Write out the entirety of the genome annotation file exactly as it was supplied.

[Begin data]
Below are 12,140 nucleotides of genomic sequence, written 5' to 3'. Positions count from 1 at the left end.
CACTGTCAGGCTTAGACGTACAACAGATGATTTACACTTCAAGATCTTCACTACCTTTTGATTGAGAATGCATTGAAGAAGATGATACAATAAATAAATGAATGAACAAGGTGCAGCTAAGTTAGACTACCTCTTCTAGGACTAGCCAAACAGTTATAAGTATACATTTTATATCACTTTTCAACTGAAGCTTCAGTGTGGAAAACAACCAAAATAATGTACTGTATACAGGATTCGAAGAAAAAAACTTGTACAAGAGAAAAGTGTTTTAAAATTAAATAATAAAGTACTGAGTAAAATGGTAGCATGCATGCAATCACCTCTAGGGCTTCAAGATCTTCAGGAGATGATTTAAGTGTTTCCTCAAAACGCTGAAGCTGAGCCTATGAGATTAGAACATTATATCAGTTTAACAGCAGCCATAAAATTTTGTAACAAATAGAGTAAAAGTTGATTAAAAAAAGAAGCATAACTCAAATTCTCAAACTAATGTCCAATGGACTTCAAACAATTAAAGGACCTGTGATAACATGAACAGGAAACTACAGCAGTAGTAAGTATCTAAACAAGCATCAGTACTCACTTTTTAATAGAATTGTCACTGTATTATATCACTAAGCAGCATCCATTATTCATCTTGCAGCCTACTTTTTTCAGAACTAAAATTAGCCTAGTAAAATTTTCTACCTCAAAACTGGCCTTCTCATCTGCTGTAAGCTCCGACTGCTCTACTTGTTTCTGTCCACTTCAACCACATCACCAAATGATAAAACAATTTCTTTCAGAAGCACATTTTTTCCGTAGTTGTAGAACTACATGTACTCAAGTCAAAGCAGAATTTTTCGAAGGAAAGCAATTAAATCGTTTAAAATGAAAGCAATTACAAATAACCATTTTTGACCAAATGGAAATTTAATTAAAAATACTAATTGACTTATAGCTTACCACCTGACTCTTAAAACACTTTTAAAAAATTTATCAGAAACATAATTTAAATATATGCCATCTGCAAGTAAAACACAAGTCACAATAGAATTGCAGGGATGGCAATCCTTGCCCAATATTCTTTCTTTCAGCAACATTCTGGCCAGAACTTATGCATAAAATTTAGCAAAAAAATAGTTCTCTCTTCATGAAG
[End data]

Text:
Below are 12,140 nucleotides of genomic sequence, written 5' to 3'. Positions count from 1 at the left end.
CACTGTCAGGCTTAGACGTACAACAGATGATTTACACTTCAAGATCTTCACTACCTTTTGATTGAGAATGCATTGAAGAAGATGATACAATAAATAAATGAATGAACAAGGTGCAGCTAAGTTAGACTACCTCTTCTAGGACTAGCCAAACAGTTATAAGTATACATTTTATATCACTTTTCAACTGAAGCTTCAGTGTGGAAAACAACCAAAATAATGTACTGTATACAGGATTCGAAGAAAAAAACTTGTACAAGAGAAAAGTGTTTTAAAATTAAATAATAAAGTACTGAGTAAAATGGTAGCATGCATGCAATCACCTCTAGGGCTTCAAGATCTTCAGGAGATGATTTAAGTGTTTCCTCAAAACGCTGAAGCTGAGCCTATGAGATTAGAACATTATATCAGTTTAACAGCAGCCATAAAATTTTGTAACAAATAGAGTAAAAGTTGATTAAAAAAAGAAGCATAACTCAAATTCTCAAACTAATGTCCAATGGACTTCAAACAATTAAAGGACCTGTGATAACATGAACAGGAAACTACAGCAGTAGTAAGTATCTAAACAAGCATCAGTACTCACTTTTTAATAGAATTGTCACTGTATTATATCACTAAGCAGCATCCATTATTCATCTTGCAGCCTACTTTTTTCAGAACTAAAATTAGCCTAGTAAAATTTTCTACCTCAAAACTGGCCTTCTCATCTGCTGTAAGCTCCGACTGCTCTACTTGTTTCTGTCCACTTCAACCACATCACCAAATGATAAAACAATTTCTTTCAGAAGCACATTTTTTCCGTAGTTGTAGAACTACATGTACTCAAGTCAAAGCAGAATTTTTCGAAGGAAAGCAATTAAATCGTTTAAAATGAAAGCAATTACAAATAACCATTTTTGACCAAATGGAAATTTAATTAAAAATACTAATTGACTTATAGCTTACCACCTGACTCTTAAAACACTTTTAAAAAATTTATCAGAAACATAATTTAAATATATGCCATCTGCAAGTAAAACACAAGTCACAATAGAATTGCAGGGATGGCAATCCTTGCCCAATATTCTTTCTTTCAGCAACATTCTGGCCAGAACTTATGCATAAAATTTAGCAAAAAAATAGTTCTCTCTTCATGAAG